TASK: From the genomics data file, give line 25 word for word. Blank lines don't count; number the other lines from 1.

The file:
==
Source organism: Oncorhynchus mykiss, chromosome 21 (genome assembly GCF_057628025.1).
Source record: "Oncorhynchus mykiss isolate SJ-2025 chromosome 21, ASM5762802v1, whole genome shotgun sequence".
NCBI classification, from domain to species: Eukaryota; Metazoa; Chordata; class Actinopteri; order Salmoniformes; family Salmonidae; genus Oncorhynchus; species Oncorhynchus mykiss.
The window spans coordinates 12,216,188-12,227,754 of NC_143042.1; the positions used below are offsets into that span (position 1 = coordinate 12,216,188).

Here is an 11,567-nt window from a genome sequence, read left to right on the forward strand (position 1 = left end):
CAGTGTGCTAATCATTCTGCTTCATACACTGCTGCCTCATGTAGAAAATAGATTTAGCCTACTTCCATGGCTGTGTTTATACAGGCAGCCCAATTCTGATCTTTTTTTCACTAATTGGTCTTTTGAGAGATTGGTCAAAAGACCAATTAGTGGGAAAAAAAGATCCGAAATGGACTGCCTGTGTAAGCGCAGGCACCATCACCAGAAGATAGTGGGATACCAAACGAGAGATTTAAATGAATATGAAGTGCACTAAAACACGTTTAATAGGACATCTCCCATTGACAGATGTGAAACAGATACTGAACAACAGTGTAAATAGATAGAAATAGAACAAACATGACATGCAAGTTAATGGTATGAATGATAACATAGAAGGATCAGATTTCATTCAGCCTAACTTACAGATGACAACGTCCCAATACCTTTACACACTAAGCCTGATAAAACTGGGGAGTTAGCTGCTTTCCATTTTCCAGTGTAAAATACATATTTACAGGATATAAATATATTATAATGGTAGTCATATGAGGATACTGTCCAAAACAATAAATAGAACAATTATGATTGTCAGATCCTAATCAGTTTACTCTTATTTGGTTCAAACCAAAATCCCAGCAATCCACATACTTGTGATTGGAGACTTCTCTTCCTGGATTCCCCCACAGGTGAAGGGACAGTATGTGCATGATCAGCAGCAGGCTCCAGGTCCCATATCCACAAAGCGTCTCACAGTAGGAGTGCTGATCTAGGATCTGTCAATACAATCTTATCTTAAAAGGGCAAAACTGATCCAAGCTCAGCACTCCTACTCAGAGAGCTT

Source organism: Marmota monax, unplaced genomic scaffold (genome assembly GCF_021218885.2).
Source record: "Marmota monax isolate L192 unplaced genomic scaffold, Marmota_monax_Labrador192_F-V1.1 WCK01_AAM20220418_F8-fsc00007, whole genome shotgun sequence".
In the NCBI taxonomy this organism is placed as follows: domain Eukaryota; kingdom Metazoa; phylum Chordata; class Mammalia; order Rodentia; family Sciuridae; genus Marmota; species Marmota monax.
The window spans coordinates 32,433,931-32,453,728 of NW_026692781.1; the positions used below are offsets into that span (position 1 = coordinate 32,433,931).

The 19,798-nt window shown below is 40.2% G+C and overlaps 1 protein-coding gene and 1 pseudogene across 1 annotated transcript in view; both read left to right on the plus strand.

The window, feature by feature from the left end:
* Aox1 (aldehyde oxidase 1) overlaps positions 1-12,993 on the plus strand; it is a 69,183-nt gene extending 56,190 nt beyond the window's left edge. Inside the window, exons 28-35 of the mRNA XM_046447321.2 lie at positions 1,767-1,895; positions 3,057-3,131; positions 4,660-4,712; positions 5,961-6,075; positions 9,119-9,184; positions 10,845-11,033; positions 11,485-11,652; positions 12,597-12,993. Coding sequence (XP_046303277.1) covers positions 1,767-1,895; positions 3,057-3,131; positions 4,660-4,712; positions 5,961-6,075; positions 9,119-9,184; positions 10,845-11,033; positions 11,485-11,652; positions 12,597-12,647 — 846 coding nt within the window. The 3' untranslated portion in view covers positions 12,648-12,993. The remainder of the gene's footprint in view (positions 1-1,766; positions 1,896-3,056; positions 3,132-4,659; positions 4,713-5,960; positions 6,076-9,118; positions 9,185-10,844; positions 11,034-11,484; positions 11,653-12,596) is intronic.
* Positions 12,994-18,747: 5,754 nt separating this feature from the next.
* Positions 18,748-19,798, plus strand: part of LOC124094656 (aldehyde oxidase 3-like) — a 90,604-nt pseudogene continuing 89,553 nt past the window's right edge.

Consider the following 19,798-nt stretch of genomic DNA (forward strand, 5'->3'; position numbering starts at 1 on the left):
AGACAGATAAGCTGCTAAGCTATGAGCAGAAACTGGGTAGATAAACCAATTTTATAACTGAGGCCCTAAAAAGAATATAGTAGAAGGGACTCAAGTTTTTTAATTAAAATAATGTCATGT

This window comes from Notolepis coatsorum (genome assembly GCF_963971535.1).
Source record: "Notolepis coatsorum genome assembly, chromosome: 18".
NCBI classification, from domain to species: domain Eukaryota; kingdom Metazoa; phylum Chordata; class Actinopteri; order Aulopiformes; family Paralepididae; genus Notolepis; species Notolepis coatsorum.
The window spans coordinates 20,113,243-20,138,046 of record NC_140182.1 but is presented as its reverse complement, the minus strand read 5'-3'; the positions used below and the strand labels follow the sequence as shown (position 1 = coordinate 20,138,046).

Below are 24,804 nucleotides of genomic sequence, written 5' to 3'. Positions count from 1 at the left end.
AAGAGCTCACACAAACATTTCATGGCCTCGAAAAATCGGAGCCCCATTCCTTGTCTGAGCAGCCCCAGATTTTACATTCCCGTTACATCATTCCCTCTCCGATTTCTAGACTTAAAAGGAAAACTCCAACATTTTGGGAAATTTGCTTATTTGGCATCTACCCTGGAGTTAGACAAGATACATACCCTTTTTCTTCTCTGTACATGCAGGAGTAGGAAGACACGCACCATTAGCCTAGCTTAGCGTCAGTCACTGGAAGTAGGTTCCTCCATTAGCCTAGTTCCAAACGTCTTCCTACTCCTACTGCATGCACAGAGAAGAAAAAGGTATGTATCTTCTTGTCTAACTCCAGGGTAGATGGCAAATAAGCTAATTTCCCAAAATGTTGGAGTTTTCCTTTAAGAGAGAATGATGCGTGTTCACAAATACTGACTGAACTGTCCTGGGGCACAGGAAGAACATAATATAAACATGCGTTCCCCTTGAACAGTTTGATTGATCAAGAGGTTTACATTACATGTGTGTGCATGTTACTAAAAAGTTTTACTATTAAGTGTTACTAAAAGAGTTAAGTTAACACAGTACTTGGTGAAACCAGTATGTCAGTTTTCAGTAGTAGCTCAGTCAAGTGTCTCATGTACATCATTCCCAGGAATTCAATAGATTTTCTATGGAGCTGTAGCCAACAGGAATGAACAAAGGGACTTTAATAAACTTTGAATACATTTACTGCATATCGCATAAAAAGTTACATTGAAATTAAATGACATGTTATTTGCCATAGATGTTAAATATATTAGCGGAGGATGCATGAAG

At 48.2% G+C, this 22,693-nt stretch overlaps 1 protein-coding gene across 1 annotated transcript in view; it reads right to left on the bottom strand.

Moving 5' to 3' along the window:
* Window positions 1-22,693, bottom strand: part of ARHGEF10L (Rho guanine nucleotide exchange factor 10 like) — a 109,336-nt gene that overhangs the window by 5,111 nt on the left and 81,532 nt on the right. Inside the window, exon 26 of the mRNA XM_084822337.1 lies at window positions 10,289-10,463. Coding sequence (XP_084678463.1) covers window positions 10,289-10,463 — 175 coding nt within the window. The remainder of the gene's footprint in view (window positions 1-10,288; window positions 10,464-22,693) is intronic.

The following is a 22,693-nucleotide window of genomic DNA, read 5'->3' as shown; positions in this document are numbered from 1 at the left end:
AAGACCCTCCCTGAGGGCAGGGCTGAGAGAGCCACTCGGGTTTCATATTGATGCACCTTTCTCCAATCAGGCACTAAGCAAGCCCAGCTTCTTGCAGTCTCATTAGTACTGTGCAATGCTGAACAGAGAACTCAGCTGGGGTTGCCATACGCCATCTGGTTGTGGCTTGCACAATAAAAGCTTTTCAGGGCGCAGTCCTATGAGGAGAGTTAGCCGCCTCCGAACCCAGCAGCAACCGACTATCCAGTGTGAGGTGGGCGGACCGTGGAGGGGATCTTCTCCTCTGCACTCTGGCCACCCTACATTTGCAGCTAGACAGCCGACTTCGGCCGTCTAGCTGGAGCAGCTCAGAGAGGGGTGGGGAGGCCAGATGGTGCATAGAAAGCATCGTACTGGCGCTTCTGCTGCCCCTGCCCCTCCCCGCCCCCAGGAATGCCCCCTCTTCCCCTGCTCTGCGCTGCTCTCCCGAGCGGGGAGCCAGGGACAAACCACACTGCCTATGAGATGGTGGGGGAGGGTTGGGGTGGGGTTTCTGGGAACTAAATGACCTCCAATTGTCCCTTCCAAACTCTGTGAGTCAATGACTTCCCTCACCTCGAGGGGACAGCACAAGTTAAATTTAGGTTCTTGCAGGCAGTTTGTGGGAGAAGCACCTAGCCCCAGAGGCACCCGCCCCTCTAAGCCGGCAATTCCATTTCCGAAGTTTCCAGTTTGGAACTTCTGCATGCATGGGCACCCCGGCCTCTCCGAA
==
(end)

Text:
Moving 5' to 3' along the window: